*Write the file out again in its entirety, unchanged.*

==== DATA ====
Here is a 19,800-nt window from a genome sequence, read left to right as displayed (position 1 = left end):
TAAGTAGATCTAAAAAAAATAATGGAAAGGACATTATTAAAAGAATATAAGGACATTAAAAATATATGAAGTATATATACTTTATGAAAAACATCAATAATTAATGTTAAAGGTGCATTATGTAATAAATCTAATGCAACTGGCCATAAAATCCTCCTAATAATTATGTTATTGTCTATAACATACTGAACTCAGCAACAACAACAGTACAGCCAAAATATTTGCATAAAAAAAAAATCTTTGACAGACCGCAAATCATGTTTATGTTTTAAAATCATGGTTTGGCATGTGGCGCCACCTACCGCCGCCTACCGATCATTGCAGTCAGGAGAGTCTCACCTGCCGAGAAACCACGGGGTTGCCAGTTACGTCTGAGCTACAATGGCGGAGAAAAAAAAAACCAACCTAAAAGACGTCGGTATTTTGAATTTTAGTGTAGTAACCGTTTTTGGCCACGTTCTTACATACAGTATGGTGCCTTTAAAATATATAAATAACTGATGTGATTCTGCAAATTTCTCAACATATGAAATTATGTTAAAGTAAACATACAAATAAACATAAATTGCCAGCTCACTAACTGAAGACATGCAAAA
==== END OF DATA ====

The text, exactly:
Here is a 19,800-nt window from a genome sequence, read left to right as displayed (position 1 = left end):
TAAGTAGATCTAAAAAAAATAATGGAAAGGACATTATTAAAAGAATATAAGGACATTAAAAATATATGAAGTATATATACTTTATGAAAAACATCAATAATTAATGTTAAAGGTGCATTATGTAATAAATCTAATGCAACTGGCCATAAAATCCTCCTAATAATTATGTTATTGTCTATAACATACTGAACTCAGCAACAACAACAGTACAGCCAAAATATTTGCATAAAAAAAAAATCTTTGACAGACCGCAAATCATGTTTATGTTTTAAAATCATGGTTTGGCATGTGGCGCCACCTACCGCCGCCTACCGATCATTGCAGTCAGGAGAGTCTCACCTGCCGAGAAACCACGGGGTTGCCAGTTACGTCTGAGCTACAATGGCGGAGAAAAAAAAAACCAACCTAAAAGACGTCGGTATTTTGAATTTTAGTGTAGTAACCGTTTTTGGCCACGTTCTTACATACAGTATGGTGCCTTTAAAATATATAAATAACTGATGTGATTCTGCAAATTTCTCAACATATGAAATTATGTTAAAGTAAACATACAAATAAACATAAATTGCCAGCTCACTAACTGAAGACATGCAAAA